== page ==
Somewhere down the road, our roads are gonna cross again
really matter when, but somewhere down the road…
1976 - Los Angeles, California - Universal Amphitheatre
Joyce clenched the cigarette between her teeth as she fumbled with the
matches. She winced as the first one struck and burned quickly down, stinging her fingers. She lit another and then puffed
frantically as the flame sputtered in the damp night air.
Smoke filled her lungs and she tilted her head back, coughing only slightly
as she exhaled.
“I’m telling Mom,” Darlene said serenely.
Joyce turned to glare at her sister. Darlene sat Indian style on her
half of the blanket, her eyes on the stage as a smug little half-smile pulled at her lips.
“Your word against mine,” Joyce said, tossing her hair as
she took another drag.
“I’ll make her do a breath check, and I won’t
share the Binaca,” Darlene said. She glanced down at the blanket. “Plus, you’re ashing on my espadrilles.
Put it out.”
Joyce scowled as she leaned forward to grind the barely puffed cigarette
into the dirt. Sighing, she sat back and drew her knees up her chin. “It’s raining,” she muttered.
“It is not – it’s barely drizzling. Besides, it’s
good for your skin.”
Joyce rolled her eyes. “I’m 17, nothing’s
good for my skin.”
Darlene frowned at Joyce and then turned her attention back to the performance.
Joyce shifted irritably on the blanket and then leaned over, bumping
her shoulder against Darlene’s as she changed tactics.
“We could sneak out of here,” she whispered eagerly, “we
could go down to the Troubadour. Fleetwood Mac’s playing tonight…”
Darlene’s ponytail lashed against Joyce’s cheek as she whirled
on her sister, sighing hugely. “You’re too young to get in the Troubadour, and besides, it cost me two weeks salary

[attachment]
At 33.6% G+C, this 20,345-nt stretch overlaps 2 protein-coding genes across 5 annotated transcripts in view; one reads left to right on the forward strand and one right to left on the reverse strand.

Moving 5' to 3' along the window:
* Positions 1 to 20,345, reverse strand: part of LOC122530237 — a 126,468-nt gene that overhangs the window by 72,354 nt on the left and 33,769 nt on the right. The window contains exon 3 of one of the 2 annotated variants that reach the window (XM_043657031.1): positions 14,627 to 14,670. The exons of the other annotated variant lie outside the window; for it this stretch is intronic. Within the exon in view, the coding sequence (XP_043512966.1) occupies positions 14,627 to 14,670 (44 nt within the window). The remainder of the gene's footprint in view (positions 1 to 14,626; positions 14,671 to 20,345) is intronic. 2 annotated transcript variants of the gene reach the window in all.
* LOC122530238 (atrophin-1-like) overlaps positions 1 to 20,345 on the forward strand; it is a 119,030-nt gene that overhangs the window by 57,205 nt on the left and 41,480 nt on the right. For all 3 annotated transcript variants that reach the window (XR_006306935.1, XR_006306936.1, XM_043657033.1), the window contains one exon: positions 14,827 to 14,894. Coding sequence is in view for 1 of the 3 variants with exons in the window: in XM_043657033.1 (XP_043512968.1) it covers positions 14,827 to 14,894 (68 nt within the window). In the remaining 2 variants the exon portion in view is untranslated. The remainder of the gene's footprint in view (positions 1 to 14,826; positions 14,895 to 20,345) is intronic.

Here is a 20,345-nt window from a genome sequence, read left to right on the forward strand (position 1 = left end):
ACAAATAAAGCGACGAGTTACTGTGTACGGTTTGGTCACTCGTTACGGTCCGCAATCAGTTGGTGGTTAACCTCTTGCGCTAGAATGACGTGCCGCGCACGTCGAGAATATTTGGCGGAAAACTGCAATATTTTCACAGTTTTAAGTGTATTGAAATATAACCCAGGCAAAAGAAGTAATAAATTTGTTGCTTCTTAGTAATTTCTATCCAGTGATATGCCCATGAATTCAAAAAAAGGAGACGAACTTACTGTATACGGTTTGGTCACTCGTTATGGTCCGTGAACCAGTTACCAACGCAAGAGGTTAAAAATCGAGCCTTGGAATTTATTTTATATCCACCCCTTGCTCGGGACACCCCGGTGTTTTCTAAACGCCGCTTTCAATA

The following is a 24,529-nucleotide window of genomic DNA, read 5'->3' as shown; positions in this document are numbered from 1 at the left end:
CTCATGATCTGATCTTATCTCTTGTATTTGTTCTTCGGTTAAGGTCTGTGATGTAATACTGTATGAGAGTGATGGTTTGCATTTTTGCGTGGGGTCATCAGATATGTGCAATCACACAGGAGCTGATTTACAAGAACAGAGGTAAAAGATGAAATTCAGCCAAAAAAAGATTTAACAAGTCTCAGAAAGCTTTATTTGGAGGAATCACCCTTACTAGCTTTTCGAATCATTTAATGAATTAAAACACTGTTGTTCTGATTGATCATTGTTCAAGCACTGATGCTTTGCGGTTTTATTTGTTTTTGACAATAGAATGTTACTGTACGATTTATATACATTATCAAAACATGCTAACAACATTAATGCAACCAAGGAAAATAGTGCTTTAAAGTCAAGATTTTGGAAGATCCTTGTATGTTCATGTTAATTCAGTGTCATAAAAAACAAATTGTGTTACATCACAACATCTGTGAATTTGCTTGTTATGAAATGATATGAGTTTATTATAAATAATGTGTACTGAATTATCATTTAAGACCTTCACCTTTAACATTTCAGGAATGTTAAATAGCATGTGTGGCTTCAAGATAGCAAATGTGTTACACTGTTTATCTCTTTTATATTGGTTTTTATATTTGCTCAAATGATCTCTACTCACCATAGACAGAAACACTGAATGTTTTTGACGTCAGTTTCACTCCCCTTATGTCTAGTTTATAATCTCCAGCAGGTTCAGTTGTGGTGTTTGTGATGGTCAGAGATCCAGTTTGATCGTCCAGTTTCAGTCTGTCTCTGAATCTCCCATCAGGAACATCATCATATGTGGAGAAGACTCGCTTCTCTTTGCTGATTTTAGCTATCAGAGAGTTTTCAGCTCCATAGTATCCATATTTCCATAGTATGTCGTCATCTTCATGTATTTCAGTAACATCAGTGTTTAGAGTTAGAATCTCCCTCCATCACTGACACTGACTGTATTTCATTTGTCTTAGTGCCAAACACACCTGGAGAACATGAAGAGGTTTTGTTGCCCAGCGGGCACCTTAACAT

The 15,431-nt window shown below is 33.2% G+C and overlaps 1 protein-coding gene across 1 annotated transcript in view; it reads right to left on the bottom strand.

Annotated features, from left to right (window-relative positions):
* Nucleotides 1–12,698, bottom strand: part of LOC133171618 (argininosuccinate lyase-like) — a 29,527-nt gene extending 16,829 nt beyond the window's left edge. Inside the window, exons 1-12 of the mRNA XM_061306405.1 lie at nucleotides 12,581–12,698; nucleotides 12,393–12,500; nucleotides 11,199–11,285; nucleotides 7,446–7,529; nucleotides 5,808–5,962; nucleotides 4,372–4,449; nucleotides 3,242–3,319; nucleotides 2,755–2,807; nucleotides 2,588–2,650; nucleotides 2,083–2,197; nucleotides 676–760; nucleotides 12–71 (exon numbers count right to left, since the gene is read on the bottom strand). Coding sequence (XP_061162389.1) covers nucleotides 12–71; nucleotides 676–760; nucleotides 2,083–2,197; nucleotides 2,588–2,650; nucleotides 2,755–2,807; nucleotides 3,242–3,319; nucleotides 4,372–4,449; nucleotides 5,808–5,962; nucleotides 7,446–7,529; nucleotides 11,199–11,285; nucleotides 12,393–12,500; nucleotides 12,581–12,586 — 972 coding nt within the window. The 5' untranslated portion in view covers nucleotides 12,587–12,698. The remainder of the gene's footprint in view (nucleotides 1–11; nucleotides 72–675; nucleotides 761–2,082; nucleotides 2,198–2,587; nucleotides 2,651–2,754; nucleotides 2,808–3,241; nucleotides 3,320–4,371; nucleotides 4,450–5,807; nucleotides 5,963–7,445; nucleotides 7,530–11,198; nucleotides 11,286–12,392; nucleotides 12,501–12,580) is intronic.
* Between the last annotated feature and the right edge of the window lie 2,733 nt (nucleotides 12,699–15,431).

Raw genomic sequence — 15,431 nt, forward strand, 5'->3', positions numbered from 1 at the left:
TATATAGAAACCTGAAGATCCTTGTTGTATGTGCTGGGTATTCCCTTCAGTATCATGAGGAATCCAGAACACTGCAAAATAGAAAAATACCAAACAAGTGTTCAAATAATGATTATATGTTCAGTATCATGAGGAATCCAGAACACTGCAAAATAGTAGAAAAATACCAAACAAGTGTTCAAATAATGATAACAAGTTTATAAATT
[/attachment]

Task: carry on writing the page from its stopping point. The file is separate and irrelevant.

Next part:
to get these tickets because you said you wanted to go to a concert. So be quiet and listen,” Darlene hissed.
“A concert,” Joyce nodded, “like rock and roll, not…”
Darlene snorted. “Rock and roll. You think Seals and Croft
is rock and roll.” She waved a hand at the stage. “I don’t know what your problem is – this is the
Joyce looked at the stage, wrinkling her nose. “It’s really
Darlene flicked her finger against Joyce’s upper arm. Hard. “I
mean it, Joycie, shut it, okay? We’re not going to the Troubadour. Somebody’d probably try to give us a marijuana
cigarette – and you’d take it!”
Joyce scoffed. “No one calls them ‘marijuana cigarettes,’
Darlene – they’re doobies. And you don’t know what I’d do, I might –”
There was a quiet sigh and the sound of irritated rustling next to them,
and Joyce turned to see the man next to them moving a bit farther away on the grass.
“See what you did?” Darlene hissed. “You made that
man move with all your yakking. Man, he looks really P.O.'d.”
“I’m telling Mom you said ‘P.O.’d’,”
Joyce mumbled as Darlene shrugged and turned away.
The man spread a leather jacket on the ground and sat down on it carefully,
as if he were trying to keep as little of the damp grass from touching it as possible. The muscles in his thighs strained
against his tight corduroy slacks as he stretched his legs out, and Joyce gasped a little, blushing, but the man ignored her,
directing his gaze back to the stage.
Once his eyes focused back on the concert, he seemed unaware of anything
else, his body utterly still, although his lips twitched a little, as if he wanted to sing along but wouldn’t let himself.
Joyce couldn’t stop looking at his mouth. She’d never seen
a man’s mouth that looked like that – deep red, almost like his lips were stained or tattooed, but natural at
the same time.
Maybe it was because his skin was so fair; even the in dim light this
far from the stage, Joyce could almost make out tiny blue veins where his hair didn’t brush down to cover them. And
his hair – dark brown and silky looking, like shampoo commercial hair. It was a shag cut, and she’d never seen
that work on a man, either, but boy howdy, it worked on this one.
“You think he’s a fox,” Darlene giggled suddenly.
Joyce jumped quickly, startled, and then looked back at the man to see
if he’d heard, but he was still looking at the stage, unaware of anything but the music. “No, I don’t,”
she sputtered, embarrassed. She reached for her purse, dragging it into her lap and hissing as the macramé scraped her bare
“Yes, you do,” Darlene said as she tugged one of Joyce’s
curls. “You think he’s fox-y,” she sing-songed, “you wish you were his girlfriend…”
“Shut up,” Joyce said, ducking her head and digging around